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United States Department of Agriculture

Agricultural Research Service

Research Project: REDUCING THE ALLERGENIC PROPERTIES OF PEANUTS

Location: Food Processing and Sensory Quality Research

Title: Breeding a hypoallergenic peanut.

Authors
item Maleki, Soheila
item Charles, Tysheena
item Schmitt, David
item Islieb, Thomas - NORTH CAROLINA UNIV.

Submitted to: United States Japan Natural Resources Protein Panel
Publication Type: Proceedings
Publication Acceptance Date: September 20, 2007
Publication Date: October 21, 2007
Citation: Maleki, S.J., Perkins, T.J., Schmitt, D.A., Islieb, T.G. 2007. Breeding a hypoallergenic peanut. United States Japan Natural Resources Protein Panel.

Interpretive Summary: Approximately 700 varieties of peanut, including an irradiated variety, were previously screened to determine if variations could be found in the levels of allergenic proteins, Ara h 1, 2, and 3. Some irradiated peanuts were found to contain mutations resulting in the lack of one of the allergen isoforms, or showed reduced levels of some allergic proteins. These varieties were bred towards producing progeny missing more than one of the allergen isoforms. The seeds produced from the breeding (the next generation) of varieties of peanuts that were missing either an Ara h 2, or Ara h 3 protein, both major peanut allergens, were screened using anti-Ara h 2 and 3 antibodies, and serum antibodies from allergic individuals to determine if there were any peanuts that lacked both Ara h 2 and Ara h 3. We observed that some of the crossbred peanuts were missing either a form of Ara h 3, or a form of Ara h 2, and other peanuts were missing both. Therefore, through conventional breeding practices, it is possible to eliminate more than one allergenic protein towards ultimately reducing the severity of the allergic response to peanuts upon accidental ingestion.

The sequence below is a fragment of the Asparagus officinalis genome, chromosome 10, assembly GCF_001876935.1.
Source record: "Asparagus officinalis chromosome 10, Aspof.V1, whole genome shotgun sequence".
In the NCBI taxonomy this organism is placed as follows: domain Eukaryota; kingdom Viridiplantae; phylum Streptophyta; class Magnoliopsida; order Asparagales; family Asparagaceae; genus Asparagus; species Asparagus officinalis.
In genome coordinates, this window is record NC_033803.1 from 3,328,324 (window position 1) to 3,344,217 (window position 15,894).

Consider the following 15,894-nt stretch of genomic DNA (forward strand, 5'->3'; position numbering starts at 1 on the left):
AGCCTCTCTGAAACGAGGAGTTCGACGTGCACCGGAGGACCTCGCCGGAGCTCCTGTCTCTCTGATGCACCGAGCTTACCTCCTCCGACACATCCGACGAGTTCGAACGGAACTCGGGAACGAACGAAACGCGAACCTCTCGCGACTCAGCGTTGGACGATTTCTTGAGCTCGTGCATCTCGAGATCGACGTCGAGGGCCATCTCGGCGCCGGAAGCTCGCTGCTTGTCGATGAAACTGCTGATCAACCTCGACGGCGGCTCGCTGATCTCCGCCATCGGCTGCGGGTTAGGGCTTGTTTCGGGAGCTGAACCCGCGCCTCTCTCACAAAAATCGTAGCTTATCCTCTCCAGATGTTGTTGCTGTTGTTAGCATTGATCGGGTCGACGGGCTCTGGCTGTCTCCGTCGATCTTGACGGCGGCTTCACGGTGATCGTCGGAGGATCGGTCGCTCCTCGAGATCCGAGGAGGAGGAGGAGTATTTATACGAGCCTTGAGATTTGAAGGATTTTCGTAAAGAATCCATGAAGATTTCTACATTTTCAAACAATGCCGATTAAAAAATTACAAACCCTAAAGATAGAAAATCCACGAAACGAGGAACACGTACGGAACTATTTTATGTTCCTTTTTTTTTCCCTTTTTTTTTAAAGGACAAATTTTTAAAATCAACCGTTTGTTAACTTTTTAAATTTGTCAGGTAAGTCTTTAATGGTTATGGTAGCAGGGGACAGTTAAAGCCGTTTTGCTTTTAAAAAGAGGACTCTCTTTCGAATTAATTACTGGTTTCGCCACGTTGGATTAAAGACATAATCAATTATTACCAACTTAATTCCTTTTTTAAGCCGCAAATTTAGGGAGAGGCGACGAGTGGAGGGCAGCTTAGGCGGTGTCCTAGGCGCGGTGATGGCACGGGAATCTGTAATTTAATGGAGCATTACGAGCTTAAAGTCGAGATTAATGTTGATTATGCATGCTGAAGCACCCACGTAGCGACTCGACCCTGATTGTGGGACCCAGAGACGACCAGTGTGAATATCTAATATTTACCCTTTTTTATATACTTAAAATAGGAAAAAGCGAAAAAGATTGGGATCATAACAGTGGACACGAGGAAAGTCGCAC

Technical Abstract: Approximately 700 varieties of peanut, including irradiated mutants, were previously screened to determine if variations could be found in the levels of allergenic proteins, Ara h 1, 2, and 3. Some irradiated peanuts were found to contain mutations resulting in the lack of one of the allergen isoforms, or showed reduced levels of these proteins. These varieties were crossbred towards producing progeny missing more than one of the allergen isoforms. The F2 generation produced by crossbreeding peanuts that were missing either an Ara h 2 or Ara h 3 isoforms were homogenized and the proteins were extracted. The proteins were screened using anti-Ara h 2 and 3 antibodies, and serum IgE from allergic individuals to determine if there were any peanuts that lacked isoforms of both Ara h 2 and Ara h 3. We observed that some of the crossbred peanuts were missing either an isoform of Ara h 3, or the higher molecular weight isoform of Ara h 2, and other peanuts were missing both. The observed numbers of double-mutant lines conformed to the 15:1 mendelian dihybrid ratio. Through conventional breeding practices, it is possible to eliminate more than one allergenic protein towards ultimately reducing sensitization ability and/or the severity of the allergic response to peanuts. Future studies will involve crossing these peanuts that lacked both isoforms with peanuts that have reduced levels of Ara h 1, or are missing other isoforms of Ara h 2 or Ara h 3.

Last Modified: 9/20/2014
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